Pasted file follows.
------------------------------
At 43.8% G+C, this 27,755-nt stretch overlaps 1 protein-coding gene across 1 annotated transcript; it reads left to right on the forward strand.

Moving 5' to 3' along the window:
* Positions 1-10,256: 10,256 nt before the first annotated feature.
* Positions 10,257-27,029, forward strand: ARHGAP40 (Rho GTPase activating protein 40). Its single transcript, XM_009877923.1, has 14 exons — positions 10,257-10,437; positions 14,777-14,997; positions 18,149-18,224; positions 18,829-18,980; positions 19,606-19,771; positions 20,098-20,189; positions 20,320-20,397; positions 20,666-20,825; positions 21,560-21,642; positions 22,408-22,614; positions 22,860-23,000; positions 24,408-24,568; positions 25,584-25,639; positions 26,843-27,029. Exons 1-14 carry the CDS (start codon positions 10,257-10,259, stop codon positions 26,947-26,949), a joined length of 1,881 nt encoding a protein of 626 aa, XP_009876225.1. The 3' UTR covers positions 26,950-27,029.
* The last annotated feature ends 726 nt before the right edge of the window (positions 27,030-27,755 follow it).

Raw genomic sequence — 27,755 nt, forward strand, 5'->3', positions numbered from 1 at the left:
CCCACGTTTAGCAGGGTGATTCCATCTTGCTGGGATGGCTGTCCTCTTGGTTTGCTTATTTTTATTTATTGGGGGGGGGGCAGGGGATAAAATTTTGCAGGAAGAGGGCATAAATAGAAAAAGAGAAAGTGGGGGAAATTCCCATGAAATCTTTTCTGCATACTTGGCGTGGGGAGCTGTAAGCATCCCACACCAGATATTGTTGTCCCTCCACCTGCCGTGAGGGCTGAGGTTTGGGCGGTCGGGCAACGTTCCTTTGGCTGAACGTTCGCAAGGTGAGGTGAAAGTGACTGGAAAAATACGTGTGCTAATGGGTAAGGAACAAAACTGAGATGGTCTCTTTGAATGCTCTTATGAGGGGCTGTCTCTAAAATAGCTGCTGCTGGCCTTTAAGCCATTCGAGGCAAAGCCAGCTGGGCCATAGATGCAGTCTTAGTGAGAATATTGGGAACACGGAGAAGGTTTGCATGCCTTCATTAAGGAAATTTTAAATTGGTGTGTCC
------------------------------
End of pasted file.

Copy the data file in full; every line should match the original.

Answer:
At 43.8% G+C, this 27,755-nt stretch overlaps 1 protein-coding gene across 1 annotated transcript; it reads left to right on the forward strand.

Moving 5' to 3' along the window:
* Positions 1-10,256: 10,256 nt before the first annotated feature.
* Positions 10,257-27,029, forward strand: ARHGAP40 (Rho GTPase activating protein 40). Its single transcript, XM_009877923.1, has 14 exons — positions 10,257-10,437; positions 14,777-14,997; positions 18,149-18,224; positions 18,829-18,980; positions 19,606-19,771; positions 20,098-20,189; positions 20,320-20,397; positions 20,666-20,825; positions 21,560-21,642; positions 22,408-22,614; positions 22,860-23,000; positions 24,408-24,568; positions 25,584-25,639; positions 26,843-27,029. Exons 1-14 carry the CDS (start codon positions 10,257-10,259, stop codon positions 26,947-26,949), a joined length of 1,881 nt encoding a protein of 626 aa, XP_009876225.1. The 3' UTR covers positions 26,950-27,029.
* The last annotated feature ends 726 nt before the right edge of the window (positions 27,030-27,755 follow it).

Raw genomic sequence — 27,755 nt, forward strand, 5'->3', positions numbered from 1 at the left:
CCCACGTTTAGCAGGGTGATTCCATCTTGCTGGGATGGCTGTCCTCTTGGTTTGCTTATTTTTATTTATTGGGGGGGGGGCAGGGGATAAAATTTTGCAGGAAGAGGGCATAAATAGAAAAAGAGAAAGTGGGGGAAATTCCCATGAAATCTTTTCTGCATACTTGGCGTGGGGAGCTGTAAGCATCCCACACCAGATATTGTTGTCCCTCCACCTGCCGTGAGGGCTGAGGTTTGGGCGGTCGGGCAACGTTCCTTTGGCTGAACGTTCGCAAGGTGAGGTGAAAGTGACTGGAAAAATACGTGTGCTAATGGGTAAGGAACAAAACTGAGATGGTCTCTTTGAATGCTCTTATGAGGGGCTGTCTCTAAAATAGCTGCTGCTGGCCTTTAAGCCATTCGAGGCAAAGCCAGCTGGGCCATAGATGCAGTCTTAGTGAGAATATTGGGAACACGGAGAAGGTTTGCATGCCTTCATTAAGGAAATTTTAAATTGGTGTGTCC